Lewes’s decision to pull out of the Sussex County Cup before their quarter-final clash with rivals Brighton has cost them a fine – and reopened the debate over the future of the competition.
After boycotting the cup last season because the club feared the competition’s existing format could jeopardise their league campaign, Lewes entered this season, electing to field their newly formed development squad rather than their first team.
But after being given a bye to the second round, Lewes pulled out ahead of their trip to Brighton, handing their great rivals and competition favourites a free passage to the semi-finals and landing their own club with a fine for breaching Sussex FA competition rules.
The Premier League club told Sussex FA they didn’t feel able to subject their young development side to Brighton’s high-flying senior team – a decision that “disappointed” Sussex FA football committee chairman Gareth Flemington, who revealed he had not realised that they had entered their second string until he received the e-mail from the club saying they were pulling out.
He has arranged talks with Lewes and FA representatives to learn more about their reasons and concerns about the county cup as it currently stands.
But he told Sent Her Forward: “I personally would have expected both Brighton and Lewes to enter their senior teams into our senior competition.”
Lewes have been sceptical about the format of the Sussex Women’s Challenge Cup for some time, arguing that the major sides’ first teams should not be able to participate to avoid the sort of mismatch that frequently occurs in such an all-embracing competition.
The club have also advocated seeding to give lesser sides a chance to progress before facing one of the cup’s likely finalists and a switch to midweek games to avoid impingeing on league competition – particularly with the prospect of an end-of-season backlog caused by the inevitable winter postponements.
After declining to enter last season’s competition – won for the first time by Chichester City, who beat Brighton in the final – Lewes decided to rejoin this year, but entered their development side, which was originally envisaged to comprise a mix of experienced and emerging fringe players and developing youngsters.
Jacquie Agnew, the club’s ladies’ head of football operations, told Sent Her Forward: “At the time that I entered us into the competition, we were never going to put our first team in, because of the reasons I’ve outlined.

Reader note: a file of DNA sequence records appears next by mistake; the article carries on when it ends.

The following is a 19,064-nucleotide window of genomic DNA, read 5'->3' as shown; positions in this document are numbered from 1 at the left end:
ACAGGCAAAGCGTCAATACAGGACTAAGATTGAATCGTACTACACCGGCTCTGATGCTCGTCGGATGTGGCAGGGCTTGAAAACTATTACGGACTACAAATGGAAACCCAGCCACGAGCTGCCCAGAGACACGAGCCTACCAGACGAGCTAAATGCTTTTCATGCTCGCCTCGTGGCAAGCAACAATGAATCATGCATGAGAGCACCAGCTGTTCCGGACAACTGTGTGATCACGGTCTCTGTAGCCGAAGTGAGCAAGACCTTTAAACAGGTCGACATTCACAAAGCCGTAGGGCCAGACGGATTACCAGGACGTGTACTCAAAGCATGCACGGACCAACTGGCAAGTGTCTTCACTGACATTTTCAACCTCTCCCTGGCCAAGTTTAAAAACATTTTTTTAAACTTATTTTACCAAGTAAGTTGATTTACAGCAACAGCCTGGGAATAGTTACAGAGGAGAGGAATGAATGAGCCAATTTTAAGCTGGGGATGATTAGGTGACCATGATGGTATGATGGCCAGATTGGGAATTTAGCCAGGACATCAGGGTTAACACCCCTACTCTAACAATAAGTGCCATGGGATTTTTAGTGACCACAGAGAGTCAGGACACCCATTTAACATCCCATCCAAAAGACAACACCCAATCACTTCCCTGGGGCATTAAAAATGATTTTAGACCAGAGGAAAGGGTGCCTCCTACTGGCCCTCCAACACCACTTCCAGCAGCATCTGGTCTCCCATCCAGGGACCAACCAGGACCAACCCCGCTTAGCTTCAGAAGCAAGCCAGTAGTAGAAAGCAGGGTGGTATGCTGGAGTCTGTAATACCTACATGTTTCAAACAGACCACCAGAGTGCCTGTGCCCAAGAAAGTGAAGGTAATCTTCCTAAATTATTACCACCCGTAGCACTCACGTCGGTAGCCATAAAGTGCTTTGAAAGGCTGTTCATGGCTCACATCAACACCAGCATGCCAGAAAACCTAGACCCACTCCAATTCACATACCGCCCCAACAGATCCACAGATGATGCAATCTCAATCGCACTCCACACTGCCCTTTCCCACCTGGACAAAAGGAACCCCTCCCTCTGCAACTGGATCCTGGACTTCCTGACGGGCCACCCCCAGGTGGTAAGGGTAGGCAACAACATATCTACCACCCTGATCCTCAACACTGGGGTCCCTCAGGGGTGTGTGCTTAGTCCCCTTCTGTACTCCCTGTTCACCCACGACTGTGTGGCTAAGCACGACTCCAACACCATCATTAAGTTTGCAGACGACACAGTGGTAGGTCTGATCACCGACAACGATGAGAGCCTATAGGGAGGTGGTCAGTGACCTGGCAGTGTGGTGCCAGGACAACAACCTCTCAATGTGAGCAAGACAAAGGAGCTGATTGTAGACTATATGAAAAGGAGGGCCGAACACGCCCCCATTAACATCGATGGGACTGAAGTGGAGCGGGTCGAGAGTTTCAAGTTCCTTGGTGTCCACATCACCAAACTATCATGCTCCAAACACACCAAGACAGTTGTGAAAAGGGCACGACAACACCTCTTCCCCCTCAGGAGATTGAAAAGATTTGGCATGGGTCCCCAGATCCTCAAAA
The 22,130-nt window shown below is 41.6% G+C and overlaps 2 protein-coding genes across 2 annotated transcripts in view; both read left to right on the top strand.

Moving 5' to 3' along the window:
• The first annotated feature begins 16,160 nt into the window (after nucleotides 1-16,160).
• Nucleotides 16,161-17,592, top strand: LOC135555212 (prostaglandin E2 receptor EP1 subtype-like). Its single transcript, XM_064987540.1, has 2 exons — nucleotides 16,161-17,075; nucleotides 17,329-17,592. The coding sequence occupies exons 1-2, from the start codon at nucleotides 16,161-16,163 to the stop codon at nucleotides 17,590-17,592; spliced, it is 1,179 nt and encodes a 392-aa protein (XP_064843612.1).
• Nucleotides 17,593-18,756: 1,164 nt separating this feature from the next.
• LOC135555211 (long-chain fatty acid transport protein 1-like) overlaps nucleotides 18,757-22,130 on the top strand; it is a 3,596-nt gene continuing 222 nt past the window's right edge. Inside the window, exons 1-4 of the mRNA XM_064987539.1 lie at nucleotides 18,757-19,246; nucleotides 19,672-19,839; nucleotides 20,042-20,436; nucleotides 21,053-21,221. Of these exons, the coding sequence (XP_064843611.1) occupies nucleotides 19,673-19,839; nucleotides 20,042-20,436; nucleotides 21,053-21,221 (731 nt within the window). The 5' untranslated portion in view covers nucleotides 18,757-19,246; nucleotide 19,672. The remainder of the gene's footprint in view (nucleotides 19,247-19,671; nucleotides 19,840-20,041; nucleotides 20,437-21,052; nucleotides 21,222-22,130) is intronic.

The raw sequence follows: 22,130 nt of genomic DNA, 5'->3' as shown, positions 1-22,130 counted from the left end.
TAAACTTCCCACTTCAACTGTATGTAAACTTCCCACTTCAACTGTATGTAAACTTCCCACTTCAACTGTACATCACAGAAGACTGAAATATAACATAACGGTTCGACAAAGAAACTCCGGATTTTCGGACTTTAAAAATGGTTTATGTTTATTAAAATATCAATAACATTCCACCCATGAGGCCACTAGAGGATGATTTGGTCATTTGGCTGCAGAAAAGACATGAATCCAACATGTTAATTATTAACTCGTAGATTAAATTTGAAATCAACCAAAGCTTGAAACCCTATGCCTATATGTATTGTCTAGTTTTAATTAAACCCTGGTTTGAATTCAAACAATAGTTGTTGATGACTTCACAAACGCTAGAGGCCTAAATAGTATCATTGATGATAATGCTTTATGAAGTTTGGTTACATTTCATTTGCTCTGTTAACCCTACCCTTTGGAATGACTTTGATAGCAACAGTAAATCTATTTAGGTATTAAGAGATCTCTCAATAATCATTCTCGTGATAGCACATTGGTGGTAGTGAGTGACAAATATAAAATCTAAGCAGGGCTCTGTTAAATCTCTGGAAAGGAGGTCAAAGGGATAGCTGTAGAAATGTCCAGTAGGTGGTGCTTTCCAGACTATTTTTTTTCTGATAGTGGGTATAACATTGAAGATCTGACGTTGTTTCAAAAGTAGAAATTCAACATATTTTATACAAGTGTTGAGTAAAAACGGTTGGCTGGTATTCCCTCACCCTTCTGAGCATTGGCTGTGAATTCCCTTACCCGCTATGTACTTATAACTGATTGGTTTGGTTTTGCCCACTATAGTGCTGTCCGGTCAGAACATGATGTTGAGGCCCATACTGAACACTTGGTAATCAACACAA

“We said we would probably look at putting our development squad in because that would make more sense.”
But following a summer of upheaval, with Agnew switching from manager to her new administrative role, appointing replacement manager John Donoghue, new coaching staff and a number of new players to fill the development squad – together with the establishment of a teenage feeder side – the club do not yet have the kind of mix of players in the second string that they initially envisaged.
She said: “We’ve ended up with a lot of 18-year-olds (in the development squad), which we’re very pleased about, because it bodes well for the future.”
But once they were drawn against Brighton – who had mauled them 9-0 a few weeks earlier in the FAW Premier Reserves League, fielding a number of first-team players – she felt it could have done untold damage to the youngsters to have gone ahead.
“A hell of a lot of work has gone into coaching them, a lot of work is going into structures, and it’s all starting to take shape,” Agnew told Sent Her Forward. “It has taken us weeks to get to that. And then to be faced with [Brighton’s first team] it would have been humiliating.”
She added: “I don’t think it would have been a very competitive match for Brighton, and I don’t think it would have been a very good fixture for us, simply because of where we are with our development. This has just come too soon for us.”